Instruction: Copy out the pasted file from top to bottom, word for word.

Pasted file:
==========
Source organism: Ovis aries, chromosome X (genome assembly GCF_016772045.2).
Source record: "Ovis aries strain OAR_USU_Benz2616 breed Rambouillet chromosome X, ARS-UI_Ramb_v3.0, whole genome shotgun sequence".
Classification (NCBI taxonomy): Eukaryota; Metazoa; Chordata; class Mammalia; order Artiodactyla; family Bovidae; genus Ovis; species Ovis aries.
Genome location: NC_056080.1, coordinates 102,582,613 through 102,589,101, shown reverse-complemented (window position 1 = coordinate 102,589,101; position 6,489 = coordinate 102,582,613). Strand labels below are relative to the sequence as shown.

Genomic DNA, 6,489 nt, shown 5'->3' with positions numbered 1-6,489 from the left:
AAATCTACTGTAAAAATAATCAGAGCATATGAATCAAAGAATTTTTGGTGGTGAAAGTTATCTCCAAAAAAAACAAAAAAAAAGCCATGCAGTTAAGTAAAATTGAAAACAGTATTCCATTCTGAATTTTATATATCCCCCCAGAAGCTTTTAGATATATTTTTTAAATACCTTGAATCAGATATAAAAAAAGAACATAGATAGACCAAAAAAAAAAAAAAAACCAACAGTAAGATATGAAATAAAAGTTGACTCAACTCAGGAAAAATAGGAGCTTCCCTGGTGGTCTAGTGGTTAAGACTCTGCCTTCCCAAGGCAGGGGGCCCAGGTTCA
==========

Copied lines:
Source organism: Ovis aries, chromosome X (genome assembly GCF_016772045.2).
Source record: "Ovis aries strain OAR_USU_Benz2616 breed Rambouillet chromosome X, ARS-UI_Ramb_v3.0, whole genome shotgun sequence".
Classification (NCBI taxonomy): Eukaryota; Metazoa; Chordata; class Mammalia; order Artiodactyla; family Bovidae; genus Ovis; species Ovis aries.
Genome location: NC_056080.1, coordinates 102,582,613 through 102,589,101, shown reverse-complemented (window position 1 = coordinate 102,589,101; position 6,489 = coordinate 102,582,613). Strand labels below are relative to the sequence as shown.

Genomic DNA, 6,489 nt, shown 5'->3' with positions numbered 1-6,489 from the left:
AAATCTACTGTAAAAATAATCAGAGCATATGAATCAAAGAATTTTTGGTGGTGAAAGTTATCTCCAAAAAAAACAAAAAAAAAGCCATGCAGTTAAGTAAAATTGAAAACAGTATTCCATTCTGAATTTTATATATCCCCCCAGAAGCTTTTAGATATATTTTTTAAATACCTTGAATCAGATATAAAAAAAGAACATAGATAGACCAAAAAAAAAAAAAAAACCAACAGTAAGATATGAAATAAAAGTTGACTCAACTCAGGAAAAATAGGAGCTTCCCTGGTGGTCTAGTGGTTAAGACTCTGCCTTCCCAAGGCAGGGGGCCCAGGTTCA